The Scottish Gamekeepers Association has urged Scottish Natural Heritage to introduce licenses to control pine marten numbers or face losing the iconic Capercaillie from Scotland’s countryside for a second time.
The call comes after the fourth national survey into the estimated size of the Scottish population of the woodland grouse has shown a decline of 35 per cent from the previous study.
The new survey estimates the number of individuals to be 1285, a marked drop from 1980 birds recorded using similar techniques in 2003/2004.
Millions of pounds of tax payer’s money has been ploughed into efforts to conserve the Capercaillie (Tetrao urogallus) in Scotland, with the initial target being to increase the population to 5000 by 2010.
However, the latest survey concludes that, despite conservation efforts by groups such as RSPB, Forestry Commission Scotland and Scottish Wildlife Trust there has been no increase in the numbers of the distinctive black bird, which is on the conservation red list.
Now the representative charity, The Scottish Gamekeepers Association, is urging SNH to grasp the nettle and push through licenses to control pine marten numbers.
The 5300-strong organisation has argued for some time that using public money to manipulate habitat, while refusing to control the animals that predate Capercaillie, represents singular folly.
“We attended a Capercaillie Biodiversity Meeting in Perth on October 12th 2001 and told representatives from SNH that, if this was to work, they would have to consider the number of pine marten and predators,” said an SGA Spokesman.
“We were told they didn’t want to talk about pine marten. Calls have been made to introduce licenses to control them and now, eleven years later, this is SNH’s chance to redress the situation. We hope sense prevails.
“If our views had been taken on board at the time, millions of pounds of tax payers’ money and valuable time would have been saved.
“If licenses to control pine marten are not granted, it is highly likely that the Capercaillie will be lost for a second time.”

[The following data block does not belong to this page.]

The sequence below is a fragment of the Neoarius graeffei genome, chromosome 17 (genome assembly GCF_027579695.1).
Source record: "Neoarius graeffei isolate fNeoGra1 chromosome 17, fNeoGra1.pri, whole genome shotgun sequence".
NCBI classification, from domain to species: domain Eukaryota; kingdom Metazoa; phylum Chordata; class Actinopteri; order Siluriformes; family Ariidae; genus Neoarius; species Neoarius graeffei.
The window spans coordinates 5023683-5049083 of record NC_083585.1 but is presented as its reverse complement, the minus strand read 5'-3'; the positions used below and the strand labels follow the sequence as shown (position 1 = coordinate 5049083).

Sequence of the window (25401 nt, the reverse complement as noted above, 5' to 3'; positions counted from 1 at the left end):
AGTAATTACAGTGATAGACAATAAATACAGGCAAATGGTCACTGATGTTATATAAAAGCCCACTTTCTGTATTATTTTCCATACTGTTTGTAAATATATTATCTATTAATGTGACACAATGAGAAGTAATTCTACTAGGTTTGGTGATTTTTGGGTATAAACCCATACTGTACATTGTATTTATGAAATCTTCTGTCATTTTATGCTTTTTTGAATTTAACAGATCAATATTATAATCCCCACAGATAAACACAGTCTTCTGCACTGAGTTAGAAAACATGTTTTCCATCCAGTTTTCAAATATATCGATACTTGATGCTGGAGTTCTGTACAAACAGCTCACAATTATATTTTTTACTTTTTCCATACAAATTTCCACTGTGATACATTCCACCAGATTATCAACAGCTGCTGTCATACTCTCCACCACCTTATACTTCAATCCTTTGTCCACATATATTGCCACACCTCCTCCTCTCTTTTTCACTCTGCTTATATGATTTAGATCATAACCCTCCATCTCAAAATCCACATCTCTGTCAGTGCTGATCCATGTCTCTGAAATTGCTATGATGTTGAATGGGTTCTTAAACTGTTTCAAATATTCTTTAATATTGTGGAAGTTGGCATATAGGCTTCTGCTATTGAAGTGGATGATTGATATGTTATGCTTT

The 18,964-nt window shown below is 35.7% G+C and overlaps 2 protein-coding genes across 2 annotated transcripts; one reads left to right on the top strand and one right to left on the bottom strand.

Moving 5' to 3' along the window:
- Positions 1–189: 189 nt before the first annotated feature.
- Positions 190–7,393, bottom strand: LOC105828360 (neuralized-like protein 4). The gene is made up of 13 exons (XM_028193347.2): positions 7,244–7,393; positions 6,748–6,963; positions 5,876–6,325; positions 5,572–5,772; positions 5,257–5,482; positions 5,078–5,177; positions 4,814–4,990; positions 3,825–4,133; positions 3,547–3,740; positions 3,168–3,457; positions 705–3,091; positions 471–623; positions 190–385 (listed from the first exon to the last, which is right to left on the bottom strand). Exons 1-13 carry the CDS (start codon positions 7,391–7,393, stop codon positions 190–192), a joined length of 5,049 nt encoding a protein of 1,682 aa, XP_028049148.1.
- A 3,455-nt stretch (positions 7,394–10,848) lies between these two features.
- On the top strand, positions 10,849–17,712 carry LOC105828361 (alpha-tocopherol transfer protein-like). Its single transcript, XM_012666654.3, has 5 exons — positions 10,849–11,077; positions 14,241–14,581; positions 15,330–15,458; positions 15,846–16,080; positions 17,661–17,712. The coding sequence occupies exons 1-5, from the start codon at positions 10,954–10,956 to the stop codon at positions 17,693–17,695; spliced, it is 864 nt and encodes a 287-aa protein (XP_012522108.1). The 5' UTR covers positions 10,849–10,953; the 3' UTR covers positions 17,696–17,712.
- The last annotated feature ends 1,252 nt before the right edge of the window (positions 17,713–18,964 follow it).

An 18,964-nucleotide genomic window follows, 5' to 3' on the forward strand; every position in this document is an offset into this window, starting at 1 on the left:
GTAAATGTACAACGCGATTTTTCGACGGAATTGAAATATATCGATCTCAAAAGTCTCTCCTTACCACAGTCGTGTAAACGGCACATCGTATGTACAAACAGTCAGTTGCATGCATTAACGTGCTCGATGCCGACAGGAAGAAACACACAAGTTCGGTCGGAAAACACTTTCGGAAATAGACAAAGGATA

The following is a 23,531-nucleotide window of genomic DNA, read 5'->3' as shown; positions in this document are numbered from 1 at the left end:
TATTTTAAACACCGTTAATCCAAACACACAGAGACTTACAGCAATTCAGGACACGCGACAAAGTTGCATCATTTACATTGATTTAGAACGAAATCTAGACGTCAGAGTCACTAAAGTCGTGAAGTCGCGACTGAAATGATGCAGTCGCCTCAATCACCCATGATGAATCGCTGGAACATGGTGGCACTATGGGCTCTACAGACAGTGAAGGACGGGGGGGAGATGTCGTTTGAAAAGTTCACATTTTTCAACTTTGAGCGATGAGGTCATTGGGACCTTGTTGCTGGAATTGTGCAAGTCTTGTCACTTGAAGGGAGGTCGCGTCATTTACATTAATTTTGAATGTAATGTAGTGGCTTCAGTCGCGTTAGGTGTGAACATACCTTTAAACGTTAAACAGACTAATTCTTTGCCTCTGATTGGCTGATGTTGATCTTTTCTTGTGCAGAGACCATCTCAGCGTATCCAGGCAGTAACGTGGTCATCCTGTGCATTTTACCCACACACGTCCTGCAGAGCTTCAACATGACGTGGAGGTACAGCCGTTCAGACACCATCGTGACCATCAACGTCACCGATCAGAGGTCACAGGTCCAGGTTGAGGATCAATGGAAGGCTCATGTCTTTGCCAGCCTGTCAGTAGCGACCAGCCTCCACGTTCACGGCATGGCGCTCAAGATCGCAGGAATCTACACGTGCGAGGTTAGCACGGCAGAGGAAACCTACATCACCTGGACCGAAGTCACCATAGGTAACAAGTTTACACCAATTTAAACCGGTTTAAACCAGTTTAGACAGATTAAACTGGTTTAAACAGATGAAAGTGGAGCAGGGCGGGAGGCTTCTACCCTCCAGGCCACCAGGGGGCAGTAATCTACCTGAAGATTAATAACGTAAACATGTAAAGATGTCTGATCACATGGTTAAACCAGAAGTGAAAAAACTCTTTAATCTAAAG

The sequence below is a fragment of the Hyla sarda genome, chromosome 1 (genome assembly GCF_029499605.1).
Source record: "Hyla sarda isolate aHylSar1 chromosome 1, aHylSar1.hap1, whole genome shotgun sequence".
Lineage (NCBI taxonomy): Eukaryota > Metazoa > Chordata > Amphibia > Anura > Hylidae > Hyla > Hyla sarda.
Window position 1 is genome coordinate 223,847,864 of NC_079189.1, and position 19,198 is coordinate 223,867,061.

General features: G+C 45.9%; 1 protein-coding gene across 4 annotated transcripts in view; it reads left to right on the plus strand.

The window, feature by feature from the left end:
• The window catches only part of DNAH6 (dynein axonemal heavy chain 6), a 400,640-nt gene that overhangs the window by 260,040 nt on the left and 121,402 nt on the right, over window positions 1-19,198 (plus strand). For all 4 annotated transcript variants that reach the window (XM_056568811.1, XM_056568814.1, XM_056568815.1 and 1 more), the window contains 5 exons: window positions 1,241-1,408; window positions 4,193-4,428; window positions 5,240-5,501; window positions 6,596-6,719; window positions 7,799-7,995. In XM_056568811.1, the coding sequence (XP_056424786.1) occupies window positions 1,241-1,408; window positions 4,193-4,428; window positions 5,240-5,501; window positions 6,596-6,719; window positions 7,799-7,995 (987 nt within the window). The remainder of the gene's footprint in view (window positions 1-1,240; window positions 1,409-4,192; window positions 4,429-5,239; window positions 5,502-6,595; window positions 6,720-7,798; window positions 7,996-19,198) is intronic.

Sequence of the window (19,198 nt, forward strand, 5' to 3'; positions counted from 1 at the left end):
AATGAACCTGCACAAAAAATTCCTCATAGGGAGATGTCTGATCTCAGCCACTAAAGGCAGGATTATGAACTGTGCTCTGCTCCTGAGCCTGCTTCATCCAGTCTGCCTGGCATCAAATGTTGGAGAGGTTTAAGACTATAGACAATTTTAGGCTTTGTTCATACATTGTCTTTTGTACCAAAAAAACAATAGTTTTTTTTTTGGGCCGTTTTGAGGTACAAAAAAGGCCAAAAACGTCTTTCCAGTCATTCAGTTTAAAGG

Capercaillie died out in the 1700s but were reintroduced to Scotland from Sweden and, in the mid- 1900s, reached levels of 20 000 to 50 000.
However, since 1970, predation pressure from foxes, badgers, woodland raptors and pine martens has increased dramatically, pushing Capercaillie to the brink.
Expensive measures by conservation groups to manipulate habitat and remove deer fences have not resulted in any increase in numbers.
A recent RSPB experiment on the impact of pine martens on Capercaillie nests showed that 18 out of 20 nests were predated yet nothing has been done.
There have been increasing calls from countryside groups for SNH, who grant such licenses, to look again at legal control of pine marten through licensing.
“Predation levels across the board have risen and are now far too high for Capercaillie numbers to get above the levels required to be safe.
“The argument from conservation groups has been that there is insufficient forestry yet there is more forestry now than there was when Capercaillie were flourishing. There is little point in wasting public money in creating new habitat if you don’t control the predators that are eating them,” added an SGA Spokesman.